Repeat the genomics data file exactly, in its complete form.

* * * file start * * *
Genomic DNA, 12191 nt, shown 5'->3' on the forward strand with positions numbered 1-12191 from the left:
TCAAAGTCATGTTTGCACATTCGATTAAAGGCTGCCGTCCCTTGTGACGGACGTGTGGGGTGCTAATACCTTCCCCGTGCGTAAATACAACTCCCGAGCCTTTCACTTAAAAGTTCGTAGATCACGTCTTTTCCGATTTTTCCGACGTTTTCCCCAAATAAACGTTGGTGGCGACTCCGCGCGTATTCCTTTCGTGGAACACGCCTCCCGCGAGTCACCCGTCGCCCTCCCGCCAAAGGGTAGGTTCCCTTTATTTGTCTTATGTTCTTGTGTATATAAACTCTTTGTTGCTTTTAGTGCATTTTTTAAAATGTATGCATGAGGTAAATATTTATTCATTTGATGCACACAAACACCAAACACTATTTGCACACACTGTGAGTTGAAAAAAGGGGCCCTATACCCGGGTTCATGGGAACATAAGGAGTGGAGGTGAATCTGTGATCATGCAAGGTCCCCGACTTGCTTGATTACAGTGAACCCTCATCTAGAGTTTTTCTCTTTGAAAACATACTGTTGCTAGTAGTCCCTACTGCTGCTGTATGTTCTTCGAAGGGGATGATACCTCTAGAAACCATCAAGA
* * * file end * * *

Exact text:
Genomic DNA, 12191 nt, shown 5'->3' on the forward strand with positions numbered 1-12191 from the left:
TCAAAGTCATGTTTGCACATTCGATTAAAGGCTGCCGTCCCTTGTGACGGACGTGTGGGGTGCTAATACCTTCCCCGTGCGTAAATACAACTCCCGAGCCTTTCACTTAAAAGTTCGTAGATCACGTCTTTTCCGATTTTTCCGACGTTTTCCCCAAATAAACGTTGGTGGCGACTCCGCGCGTATTCCTTTCGTGGAACACGCCTCCCGCGAGTCACCCGTCGCCCTCCCGCCAAAGGGTAGGTTCCCTTTATTTGTCTTATGTTCTTGTGTATATAAACTCTTTGTTGCTTTTAGTGCATTTTTTAAAATGTATGCATGAGGTAAATATTTATTCATTTGATGCACACAAACACCAAACACTATTTGCACACACTGTGAGTTGAAAAAAGGGGCCCTATACCCGGGTTCATGGGAACATAAGGAGTGGAGGTGAATCTGTGATCATGCAAGGTCCCCGACTTGCTTGATTACAGTGAACCCTCATCTAGAGTTTTTCTCTTTGAAAACATACTGTTGCTAGTAGTCCCTACTGCTGCTGTATGTTCTTCGAAGGGGATGATACCTCTAGAAACCATCAAGA